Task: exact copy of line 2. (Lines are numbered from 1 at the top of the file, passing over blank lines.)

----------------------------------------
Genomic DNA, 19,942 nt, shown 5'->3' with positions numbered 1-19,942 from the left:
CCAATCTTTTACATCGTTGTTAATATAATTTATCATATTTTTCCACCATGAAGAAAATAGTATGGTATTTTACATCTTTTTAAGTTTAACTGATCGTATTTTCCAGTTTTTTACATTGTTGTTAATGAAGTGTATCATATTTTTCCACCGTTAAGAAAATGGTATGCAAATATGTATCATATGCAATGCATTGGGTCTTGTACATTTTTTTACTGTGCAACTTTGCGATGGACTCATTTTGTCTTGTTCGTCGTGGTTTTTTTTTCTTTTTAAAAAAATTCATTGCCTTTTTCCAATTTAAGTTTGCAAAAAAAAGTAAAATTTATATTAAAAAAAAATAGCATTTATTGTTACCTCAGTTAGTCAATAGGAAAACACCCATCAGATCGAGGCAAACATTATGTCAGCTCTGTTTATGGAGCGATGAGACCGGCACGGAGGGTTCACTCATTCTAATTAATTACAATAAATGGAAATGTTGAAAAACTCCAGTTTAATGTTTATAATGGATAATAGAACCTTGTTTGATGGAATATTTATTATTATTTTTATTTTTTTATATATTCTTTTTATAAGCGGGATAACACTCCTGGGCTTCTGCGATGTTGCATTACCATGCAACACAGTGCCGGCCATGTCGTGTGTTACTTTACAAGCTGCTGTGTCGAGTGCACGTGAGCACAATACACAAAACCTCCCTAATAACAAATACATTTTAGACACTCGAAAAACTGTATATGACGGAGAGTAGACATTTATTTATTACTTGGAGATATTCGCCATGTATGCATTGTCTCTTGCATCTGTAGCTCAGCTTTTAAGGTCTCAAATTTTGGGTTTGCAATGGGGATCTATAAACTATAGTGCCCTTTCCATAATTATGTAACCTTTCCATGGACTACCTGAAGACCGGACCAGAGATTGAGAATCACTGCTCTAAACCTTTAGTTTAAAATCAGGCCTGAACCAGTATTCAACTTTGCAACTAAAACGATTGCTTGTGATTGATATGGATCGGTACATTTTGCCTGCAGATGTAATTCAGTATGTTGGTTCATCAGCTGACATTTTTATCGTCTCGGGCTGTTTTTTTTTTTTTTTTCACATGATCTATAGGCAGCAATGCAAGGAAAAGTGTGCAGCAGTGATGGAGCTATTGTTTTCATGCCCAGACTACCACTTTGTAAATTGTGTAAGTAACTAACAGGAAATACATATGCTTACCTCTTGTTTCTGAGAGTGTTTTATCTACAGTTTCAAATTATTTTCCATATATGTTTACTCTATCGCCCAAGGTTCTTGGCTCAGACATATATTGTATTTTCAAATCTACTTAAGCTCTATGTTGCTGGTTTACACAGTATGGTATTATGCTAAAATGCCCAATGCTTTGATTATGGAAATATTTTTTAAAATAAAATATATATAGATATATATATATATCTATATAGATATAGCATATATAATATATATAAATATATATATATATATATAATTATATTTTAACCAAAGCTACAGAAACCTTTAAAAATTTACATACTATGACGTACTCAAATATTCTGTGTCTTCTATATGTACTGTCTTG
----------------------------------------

CCAATCTTTTACATCGTTGTTAATATAATTTATCATATTTTTCCACCATGAAGAAAATAGTATGGTATTTTACATCTTTTTAAGTTTAACTGATCGTATTTTCCAGTTTTTTACATTGTTGTTAATGAAGTGTATCATATTTTTCCACCGTTAAGAAAATGGTATGCAAATATGTATCATATGCAATGCATTGGGTCTTGTACATTTTTTTACTGTGCAACTTTGCGATGGACTCATTTTGTCTTGTTCGTCGTGGTTTTTTTTTCTTTTTAAAAAAATTCATTGCCTTTTTCCAATTTAAGTTTGCAAAAAAAAGTAAAATTTATATTAAAAAAAAATAGCATTTATTGTTACCTCAGTTAGTCAATAGGAAAACACCCATCAGATCGAGGCAAACATTATGTCAGCTCTGTTTATGGAGCGATGAGACCGGCACGGAGGGTTCACTCATTCTAATTAATTACAATAAATGGAAATGTTGAAAAACTCCAGTTTAATGTTTATAATGGATAATAGAACCTTGTTTGATGGAATATTTATTATTATTTTTATTTTTTTATATATTCTTTTTATAAGCGGGATAACACTCCTGGGCTTCTGCGATGTTGCATTACCATGCAACACAGTGCCGGCCATGTCGTGTGTTACTTTACAAGCTGCTGTGTCGAGTGCACGTGAGCACAATACACAAAACCTCCCTAATAACAAATACATTTTAGACACTCGAAAAACTGTATATGACGGAGAGTAGACATTTATTTATTACTTGGAGATATTCGCCATGTATGCATTGTCTCTTGCATCTGTAGCTCAGCTTTTAAGGTCTCAAATTTTGGGTTTGCAATGGGGATCTATAAACTATAGTGCCCTTTCCATAATTATGTAACCTTTCCATGGACTACCTGAAGACCGGACCAGAGATTGAGAATCACTGCTCTAAACCTTTAGTTTAAAATCAGGCCTGAACCAGTATTCAACTTTGCAACTAAAACGATTGCTTGTGATTGATATGGATCGGTACATTTTGCCTGCAGATGTAATTCAGTATGTTGGTTCATCAGCTGACATTTTTATCGTCTCGGGCTGTTTTTTTTTTTTTTTTCACATGATCTATAGGCAGCAATGCAAGGAAAAGTGTGCAGCAGTGATGGAGCTATTGTTTTCATGCCCAGACTACCACTTTGTAAATTGTGTAAGTAACTAACAGGAAATACATATGCTTACCTCTTGTTTCTGAGAGTGTTTTATCTACAGTTTCAAATTATTTTCCATATATGTTTACTCTATCGCCCAAGGTTCTTGGCTCAGACATATATTGTATTTTCAAATCTACTTAAGCTCTATGTTGCTGGTTTACACAGTATGGTATTATGCTAAAATGCCCAATGCTTTGATTATGGAAATATTTTTTAAAATAAAATATATATAGATATATATATATATCTATATAGATATAGCATATATAATATATATAAATATATATATATATATATAATTATATTTTAACCAAAGCTACAGAAACCTTTAAAAATTTACATACTATGACGTACTCAAATATTCTGTGTCTTCTATATGTACTGTCTTG